Ready for Rio: Liam Phillips

In the run-up to the Rio Olympic Games, ITV News speaks to four Olympic hopefuls in Team GB. In the latest in our series Ready for Rio, today we profile BMX rider Liam Phillips.

Liam Phillips began cycling in 1994 when he was just five years-old and within five years had won his first European BMX championship title.

He always had "dreams and aspirations to make a career out of BMX" and, until the age of 15, he thought he would have to move to the United States to do that. Then the IOC made the major decision to make BMX an Olympic sport.

"We fall under the British cycling umbrella and investment from UK Sport became part of our programme," he said.

"At 15 rather than try to move to America I moved to Manchester shortly after leaving school and I've been part of the set up ever since."

In 2008, aged 19, he made it to the quarter-final at the Beijing Olympic Games, in which BMX made its debut.

But in 2011 Liam decided to take a break from the sport for eight months and instead train in the velodrome. A sixth year without a surgery-free season "took its toll", he says.

It was then that he realised how much be loved BMX.

"I learned very quickly that I hadn't had a break from the sport for 20 years at that point. I learned very quickly why I love BMX and that's mainly because of the technical challenges and the demands.

"We build our engine in the gym but then fine tune everything here on the track and that's a massive part of why I love the sport.

"Spending eight months on the velodrome I learned very quickly that this sport is something that perhaps I'd overlooked my love and enjoyment for and ever since I've been back riding BMX I don't take one day for granted and love what I do."

  • Reflections on London 2012

Liam in training in Manchester. Credit: ITV News

At the 2012 BMX World Championships, Liam won silver but in the first race of the supercross he crashed and broke his collarbone just ten weeks before the Olympic Games in London.

Despite the injury, Liam admits he wasn't ready to win gold at London in any case.

"There were too many things that I hadn't achieved in BMX in order to win Olympic gold in London," he said. "I hadn't won a world cup, I hadn't been world champion, I hadn't won big races that would allow me to be a complete package.

"When everything was said and done when I lined up on that start gate in London I don't think I was ready to win the Olympics."

Liam will be 31 when the Tokyo Games comes around in four years time, which he says "would be old" for a BMX athlete.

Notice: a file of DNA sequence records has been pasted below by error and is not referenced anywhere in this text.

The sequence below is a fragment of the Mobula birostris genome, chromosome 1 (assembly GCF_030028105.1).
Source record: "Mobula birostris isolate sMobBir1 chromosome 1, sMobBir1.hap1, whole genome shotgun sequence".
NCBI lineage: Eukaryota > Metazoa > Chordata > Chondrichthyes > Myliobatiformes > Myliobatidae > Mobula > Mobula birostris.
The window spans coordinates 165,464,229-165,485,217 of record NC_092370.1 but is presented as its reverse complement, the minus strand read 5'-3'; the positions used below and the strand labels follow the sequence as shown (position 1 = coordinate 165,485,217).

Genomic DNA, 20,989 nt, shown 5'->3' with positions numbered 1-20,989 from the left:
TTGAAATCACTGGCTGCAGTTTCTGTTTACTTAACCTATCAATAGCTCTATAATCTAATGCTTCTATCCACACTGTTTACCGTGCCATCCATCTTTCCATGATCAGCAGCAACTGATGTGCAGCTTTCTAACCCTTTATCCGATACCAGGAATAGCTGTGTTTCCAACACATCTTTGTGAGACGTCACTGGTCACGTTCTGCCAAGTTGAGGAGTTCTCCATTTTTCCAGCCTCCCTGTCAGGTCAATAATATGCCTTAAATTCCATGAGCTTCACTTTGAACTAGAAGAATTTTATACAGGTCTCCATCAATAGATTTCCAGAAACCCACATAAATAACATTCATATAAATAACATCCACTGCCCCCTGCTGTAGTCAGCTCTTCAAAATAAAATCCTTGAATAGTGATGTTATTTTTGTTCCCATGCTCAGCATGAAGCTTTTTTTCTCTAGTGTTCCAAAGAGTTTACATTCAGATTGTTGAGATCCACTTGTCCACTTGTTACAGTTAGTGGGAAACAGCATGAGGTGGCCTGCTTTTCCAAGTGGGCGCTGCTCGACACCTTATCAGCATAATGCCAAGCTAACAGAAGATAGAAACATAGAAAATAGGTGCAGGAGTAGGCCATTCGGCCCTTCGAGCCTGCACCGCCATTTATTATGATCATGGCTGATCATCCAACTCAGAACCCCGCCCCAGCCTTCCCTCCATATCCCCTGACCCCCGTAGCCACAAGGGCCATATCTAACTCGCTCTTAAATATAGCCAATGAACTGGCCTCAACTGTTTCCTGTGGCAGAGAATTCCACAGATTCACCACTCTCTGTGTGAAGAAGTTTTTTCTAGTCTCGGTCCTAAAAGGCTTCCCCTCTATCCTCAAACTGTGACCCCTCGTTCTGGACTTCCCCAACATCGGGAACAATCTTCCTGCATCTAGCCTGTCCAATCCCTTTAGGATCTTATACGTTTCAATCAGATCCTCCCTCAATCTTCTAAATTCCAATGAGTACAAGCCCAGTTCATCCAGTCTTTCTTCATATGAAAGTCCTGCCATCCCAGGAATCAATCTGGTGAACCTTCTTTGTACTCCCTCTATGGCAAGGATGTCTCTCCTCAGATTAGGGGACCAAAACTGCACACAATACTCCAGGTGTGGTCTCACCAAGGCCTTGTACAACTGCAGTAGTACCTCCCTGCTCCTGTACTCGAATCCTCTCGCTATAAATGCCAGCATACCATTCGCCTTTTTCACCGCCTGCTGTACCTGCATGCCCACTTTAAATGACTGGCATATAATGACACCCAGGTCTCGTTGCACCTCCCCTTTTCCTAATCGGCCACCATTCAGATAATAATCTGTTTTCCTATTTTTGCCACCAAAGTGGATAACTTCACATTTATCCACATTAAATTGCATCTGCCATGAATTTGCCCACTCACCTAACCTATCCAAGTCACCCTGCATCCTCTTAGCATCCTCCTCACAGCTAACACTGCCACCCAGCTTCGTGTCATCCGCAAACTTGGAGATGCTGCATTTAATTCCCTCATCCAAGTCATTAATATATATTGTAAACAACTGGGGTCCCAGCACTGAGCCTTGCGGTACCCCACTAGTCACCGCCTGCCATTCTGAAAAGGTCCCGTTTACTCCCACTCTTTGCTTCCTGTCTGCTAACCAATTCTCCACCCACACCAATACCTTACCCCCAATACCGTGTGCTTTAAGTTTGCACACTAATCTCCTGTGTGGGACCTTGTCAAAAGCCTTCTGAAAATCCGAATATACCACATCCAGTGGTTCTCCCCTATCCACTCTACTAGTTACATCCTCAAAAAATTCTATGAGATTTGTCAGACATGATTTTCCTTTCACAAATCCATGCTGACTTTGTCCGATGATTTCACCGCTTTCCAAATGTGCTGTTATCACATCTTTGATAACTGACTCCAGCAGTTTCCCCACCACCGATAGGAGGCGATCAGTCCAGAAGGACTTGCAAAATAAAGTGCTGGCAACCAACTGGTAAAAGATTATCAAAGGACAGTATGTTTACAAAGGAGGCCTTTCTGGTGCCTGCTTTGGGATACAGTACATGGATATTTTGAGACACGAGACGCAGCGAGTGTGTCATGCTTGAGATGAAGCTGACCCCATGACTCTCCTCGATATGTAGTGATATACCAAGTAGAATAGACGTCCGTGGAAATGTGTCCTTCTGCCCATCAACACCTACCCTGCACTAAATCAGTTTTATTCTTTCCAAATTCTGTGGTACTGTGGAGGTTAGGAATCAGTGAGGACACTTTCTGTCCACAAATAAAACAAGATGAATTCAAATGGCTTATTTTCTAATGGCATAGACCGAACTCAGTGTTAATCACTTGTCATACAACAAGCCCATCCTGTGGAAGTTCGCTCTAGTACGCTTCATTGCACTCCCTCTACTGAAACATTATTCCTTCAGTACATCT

So is Rio his last chance to win OIympic gold?

Born in Burnham-on-Sea, Liam now trains in Manchester. Credit: ITV News

"It's not a far fetched statement," he admits. "It's reality I think. My body takes a lot more looking after now than it did five years ago.

"I actually spent 50 per cent of my time getting treatment and seeing the physios and medical team as I do actually training. Your body can't take the stresses that we put our bodies under in training but then also the crashes.

"Whilst I'm still competitive and still capable of winning big races then I'll race but the minute that isn't possible I'll know and my days of competing will be over."

  • 'Lethal' track in Rio

Competitors take part in the International BMX Cycling Challenge at the Rio 2016 Olympic Games BMX cycling track in October 2015. Credit: Reuters

Liam and his team had concerns about the Olympic BMX track in Rio when they first visited, fearing somebody would suffer a career-ending injury "immediately". To his relief, changes have now been made.

"In layman's terms we qualify and race on tracks of a standard, say of a 10m high diving board, and we turned up to Rio for the test event and it was like a 20m high diving board," he said.

"It was never going to present the sport in the manner we want the sport to be presented. That's not a selfish thing as to say 'I can't ride the track because of X, Y or Z.

"I am extremely confident that if that track was open for 10 minutes then there would have been an athlete with a career-ending injury immediately, it was really severe.

"We've been back since and the track has been changed. The danger that we had was that we would have been fighting against the track rather than fighting one another."